Suu Kyi Slams 'Iceberg of 'Misinformation' Over Rohingya Muslims
San Suu Kyi's government has faced growing international condemnation for Myanmar army's response with refugees bringing with them renewed stories of murder, rape and burned villages at the hands of soldiers.
Myanmar State Counselor Aung San Suu Kyi gives a memorial speech for Aung Shwe during his funeral in Yangon on August 17, 2017. (Photo: Reuters/Soe Zeya Tun)
Yangon: Global outrage over Myanmar's treatment of its Rohingya Muslims is being fuelled by "a huge iceberg of misinformation", Aung San Suu Kyi said on Wednesday, after the UN led calls for her government to end violence that has forced 146,000 to flee to Bangladesh.
Rohingya refugees have poured over the border with Bangladesh, fleeing a massive security sweep in western Rakhine state by Myanmar forces following a series of deadly ambushes by Rohingya militants on August 25.
Suu Kyi's government has faced growing international condemnation for the army's response with refugees bringing with them renewed stories of murder, rape and burned villages at the hands of soldiers.
But in her first public comments since last month's ambushes, she said sympathy for the Rohingya was being generated by "a huge iceberg of misinformation calculated to create a lot of problems between different communities and with the aim of promoting the interest of the terrorists".
The comments were made in a statement put out by her office following a call with Turkey's president Recep Tayyip Erdogan who has been particularly critical of Myanmar's treatment of the Rohingya, dubbing it a "genocide". But Suu Kyi defended her government's actions saying her administration was "defending all the people" in Rakhine state.
The statement highlighted a now deleted tweet last week by Turkey's deputy prime minister Mehmet Simsek showing a series of gruesome pictures of bodies he wrongly claimed were of dead Rohingya.
Supporters of both the Rohingya and Myanmar's government have a track record of posting emotive images that are not from the conflict.
Myanmar's Rohingya are the world's largest stateless minority and have lived under apartheid-like restrictions on their movement and citizenship for years.
They largely eschewed violence but in October a new militant group called the Arakan Rohingya Salvation Army launched a series of deadly ambushes on border police prompting a massive army-led crackdown. More than 200,000 Rohingya have fled to Bangladesh since October.
That includes 146,000 in the last two weeks, piling huge pressure on an impoverished neighbour that already hosted 400,000 Rohingya who had fled Myanmar over the past four decades.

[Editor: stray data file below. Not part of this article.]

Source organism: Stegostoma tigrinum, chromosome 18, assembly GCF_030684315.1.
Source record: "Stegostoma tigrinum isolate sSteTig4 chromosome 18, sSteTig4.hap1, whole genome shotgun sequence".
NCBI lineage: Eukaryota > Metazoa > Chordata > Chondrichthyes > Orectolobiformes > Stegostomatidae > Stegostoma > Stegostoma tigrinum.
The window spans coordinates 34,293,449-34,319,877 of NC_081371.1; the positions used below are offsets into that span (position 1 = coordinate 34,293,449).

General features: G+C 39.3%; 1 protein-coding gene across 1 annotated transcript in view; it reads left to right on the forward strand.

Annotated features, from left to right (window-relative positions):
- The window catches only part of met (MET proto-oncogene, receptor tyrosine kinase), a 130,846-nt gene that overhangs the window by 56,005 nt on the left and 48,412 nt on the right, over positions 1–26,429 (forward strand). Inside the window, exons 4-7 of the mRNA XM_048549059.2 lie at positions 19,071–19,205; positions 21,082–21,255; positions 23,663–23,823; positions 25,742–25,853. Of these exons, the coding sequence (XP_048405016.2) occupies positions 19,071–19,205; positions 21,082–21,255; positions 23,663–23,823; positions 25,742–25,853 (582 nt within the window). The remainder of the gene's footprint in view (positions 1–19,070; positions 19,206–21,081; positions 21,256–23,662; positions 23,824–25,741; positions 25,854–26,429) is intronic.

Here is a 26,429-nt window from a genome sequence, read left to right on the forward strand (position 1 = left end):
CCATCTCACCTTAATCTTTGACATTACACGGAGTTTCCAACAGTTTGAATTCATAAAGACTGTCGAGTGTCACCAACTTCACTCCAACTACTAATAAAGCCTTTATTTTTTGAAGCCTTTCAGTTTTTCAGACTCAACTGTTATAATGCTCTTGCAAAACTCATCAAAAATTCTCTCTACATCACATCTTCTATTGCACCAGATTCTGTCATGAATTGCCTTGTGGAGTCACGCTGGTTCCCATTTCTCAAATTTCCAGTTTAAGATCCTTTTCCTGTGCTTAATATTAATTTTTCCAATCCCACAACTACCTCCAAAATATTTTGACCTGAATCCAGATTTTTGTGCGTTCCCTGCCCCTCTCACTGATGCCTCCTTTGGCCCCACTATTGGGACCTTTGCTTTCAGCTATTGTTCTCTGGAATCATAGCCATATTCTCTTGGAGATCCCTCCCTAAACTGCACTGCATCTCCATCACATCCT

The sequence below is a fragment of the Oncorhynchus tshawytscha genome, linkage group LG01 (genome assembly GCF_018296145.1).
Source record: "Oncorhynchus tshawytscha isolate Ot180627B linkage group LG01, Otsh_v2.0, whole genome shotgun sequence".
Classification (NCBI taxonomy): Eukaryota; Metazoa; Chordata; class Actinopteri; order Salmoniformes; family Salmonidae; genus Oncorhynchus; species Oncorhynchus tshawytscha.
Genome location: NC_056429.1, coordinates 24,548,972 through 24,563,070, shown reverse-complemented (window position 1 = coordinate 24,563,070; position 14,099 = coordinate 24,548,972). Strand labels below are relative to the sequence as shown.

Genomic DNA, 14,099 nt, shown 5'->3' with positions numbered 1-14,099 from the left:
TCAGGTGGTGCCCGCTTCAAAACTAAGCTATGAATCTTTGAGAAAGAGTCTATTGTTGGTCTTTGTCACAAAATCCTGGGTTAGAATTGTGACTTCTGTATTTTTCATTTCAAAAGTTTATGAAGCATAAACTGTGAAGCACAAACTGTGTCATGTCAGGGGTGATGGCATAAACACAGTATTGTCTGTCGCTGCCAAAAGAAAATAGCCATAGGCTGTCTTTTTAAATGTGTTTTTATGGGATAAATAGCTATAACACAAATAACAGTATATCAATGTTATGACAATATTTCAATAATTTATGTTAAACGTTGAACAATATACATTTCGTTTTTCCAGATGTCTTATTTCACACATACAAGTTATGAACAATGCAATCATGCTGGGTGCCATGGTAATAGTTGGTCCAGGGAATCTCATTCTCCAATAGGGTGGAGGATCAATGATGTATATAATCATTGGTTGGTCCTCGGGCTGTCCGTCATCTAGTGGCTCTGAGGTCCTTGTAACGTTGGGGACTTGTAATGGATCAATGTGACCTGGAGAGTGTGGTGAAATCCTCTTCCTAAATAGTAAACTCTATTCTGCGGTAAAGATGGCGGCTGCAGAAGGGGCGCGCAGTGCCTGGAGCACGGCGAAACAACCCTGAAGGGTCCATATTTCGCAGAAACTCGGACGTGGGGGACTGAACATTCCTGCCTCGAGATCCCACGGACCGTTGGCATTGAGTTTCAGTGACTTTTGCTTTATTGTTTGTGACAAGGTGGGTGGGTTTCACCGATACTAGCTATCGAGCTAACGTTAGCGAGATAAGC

"The number is growing every day," UNHCR spokeswoman Vivian Tan, told AFP. "It's a growing humanitarian crisis." An AFP reporter yesterday witnessed scores of new refugees wading through neck-deep water as they crossed the river Naf into Bangladesh after lengthy jungle treks. "I walked seven days with my family members, carrying my 90-year-old mother on my back," exhausted refugee Ali Ahammad, 38, told AFP.
Gul Bahar, a mother of six, said she had traded her wedding jewellery with a boatman. "We safely arrived by Allah's will but now we're nothing but penniless refugees," she said.
The latest violence has also hit Rakhine's Buddhist an Hindu populations with nearly 27,000 people displaced and fleeing in the opposite direction and some saying Rohingya militants had murdered their kin.
UNICEF said 80 per cent of the refugees coming into Bangladesh were women and children placing a huge burden on the country's overstretched refugee camps.
Aid agencies have also had to end food distribution in northern Rakhine because of the fighting. UNICEF said it was currently unable to reach some 4,000 children in the Rakhine towns of Maungdaw and Buthidaung it was previously treating for malnutrition.
Suu Kyi, a Nobel Peace Prize winner who spent years under house arrest when Myanmar was under military rule, has come under intense pressure over her refusal to speak out against the treatment of the Rohingya or rein in the army. Public anger is particularly acute in Muslim countries. Thousands protested in Jakarta today outside the Myanmar embassy.
"I think this is not only a religion issue, but moreover a humanitarian issue. What is happening there is very cruel," Tita Fatmawati, a teacher from nearby Bogor, told AFP. Police in Jakarta have previously stopped two attempts by militants to bomb Myanmar's embassy.
Analysts say Suu Kyi's obduracy despite the years of pressure from rights groups is a sop to the powerful army and surging Buddhist nationalism in the Southeast Asian country. The Rohingya are widely dismissed in Myanmar as illegal immigrants from Bangladesh despite many tracing their lineage back generations.
They are not formally recognised as an ethnic group and are derided by many in Myanmar as "Bengalis" - making supporting them hugely unpopular.
She also has little control over the army, which has a long track record of rights abuses and using overwhelming force against domestic insurgencies.
But detractors say Suu Kyi is one of the few people with the mass appeal and moral authority to swim against the tide on the issue, adding she has routinely defended the military's response.
Earlier this year United Nations investigators said Myanmar's military has used "devastating cruelty" in its security crackdown in what might constitute ethnic cleansing of the Rohingya.
Suu Kyi's government has dismissed those allegations and has refused to grant visas to UN officials charged with investigating reports of atrocities.
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